Low background and high contrast PET imaging of amyloid-β with [11C]AZD2995 and [11C]AZD2184 in Alzheimer's disease patients.

Forsberg A, Juréus A, Cselényi Z, Eriksdotter M, Freund-Levi Y, Jeppsson F, Swahn BM, Sandell J, Julin P, Schou M, Andersson J, Johnström P, Varnäs K, Halldin C, Farde L, Svensson S

Eur. J. Nucl. Med. Mol. Imaging 40 (4) 580-593 [2013-04-00; online 2013-01-17]

The aim of this study was to evaluate AZD2995 side by side with AZD2184 as novel PET radioligands for imaging of amyloid-β in Alzheimer's disease (AD). In vitro binding of tritium-labelled AZD2995 and AZD2184 was studied and compared with that of the established amyloid-β PET radioligand PIB. Subsequently, a first-in-human in vivo PET study was performed using [(11)C]AZD2995 and [(11)C]AZD2184 in three healthy control subjects and seven AD patients. AZD2995, AZD2184 and PIB were found to share the same binding site to amyloid-β. [(3)H]AZD2995 had the highest signal-to-background ratio in brain tissue from patients with AD as well as in transgenic mice. However, [(11)C]AZD2184 had superior imaging properties in PET, as shown by larger effect sizes comparing binding potential values in cortical regions of AD patients and healthy controls. Nevertheless, probably due to a lower amount of nonspecific binding, the group separation of the distribution volume ratio values of [(11)C]AZD2995 was greater in areas with lower amyloid-β load, e.g. the hippocampus. Both AZD2995 and AZD2184 detect amyloid-β with high affinity and specificity and also display a lower degree of nonspecific binding than that reported for PIB. Overall [(11)C]AZD2184 seems to be an amyloid-β radioligand with higher uptake and better group separation when compared to [(11)C]AZD2995. However, the very low nonspecific binding of [(11)C]AZD2995 makes this radioligand potentially interesting as a tool to study minute levels of amyloid-β. This sensitivity may be important in investigating, for example, early prodromal stages of AD or in the longitudinal study of a disease modifying therapy.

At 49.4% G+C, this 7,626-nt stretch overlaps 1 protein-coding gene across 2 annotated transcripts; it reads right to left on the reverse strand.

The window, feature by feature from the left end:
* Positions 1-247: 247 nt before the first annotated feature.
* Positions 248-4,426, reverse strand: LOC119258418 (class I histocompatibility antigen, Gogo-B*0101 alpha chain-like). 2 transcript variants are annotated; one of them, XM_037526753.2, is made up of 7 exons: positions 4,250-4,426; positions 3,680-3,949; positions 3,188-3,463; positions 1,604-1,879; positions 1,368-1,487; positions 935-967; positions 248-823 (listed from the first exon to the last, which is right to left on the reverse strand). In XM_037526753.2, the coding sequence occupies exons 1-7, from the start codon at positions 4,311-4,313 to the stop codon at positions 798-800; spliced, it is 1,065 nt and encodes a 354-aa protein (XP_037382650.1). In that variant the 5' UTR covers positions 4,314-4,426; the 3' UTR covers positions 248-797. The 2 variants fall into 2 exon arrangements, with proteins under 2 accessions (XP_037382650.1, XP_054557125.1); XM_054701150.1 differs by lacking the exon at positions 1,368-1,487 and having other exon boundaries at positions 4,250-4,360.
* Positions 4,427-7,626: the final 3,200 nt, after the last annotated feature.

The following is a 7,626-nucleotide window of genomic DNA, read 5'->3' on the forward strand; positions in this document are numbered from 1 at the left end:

Affiliated researcher

PubMed 23324871

DOI 10.1007/s00259-012-2322-6

Crossref 10.1007/s00259-012-2322-6

pmc: PMC3590405

Publications 7.1.2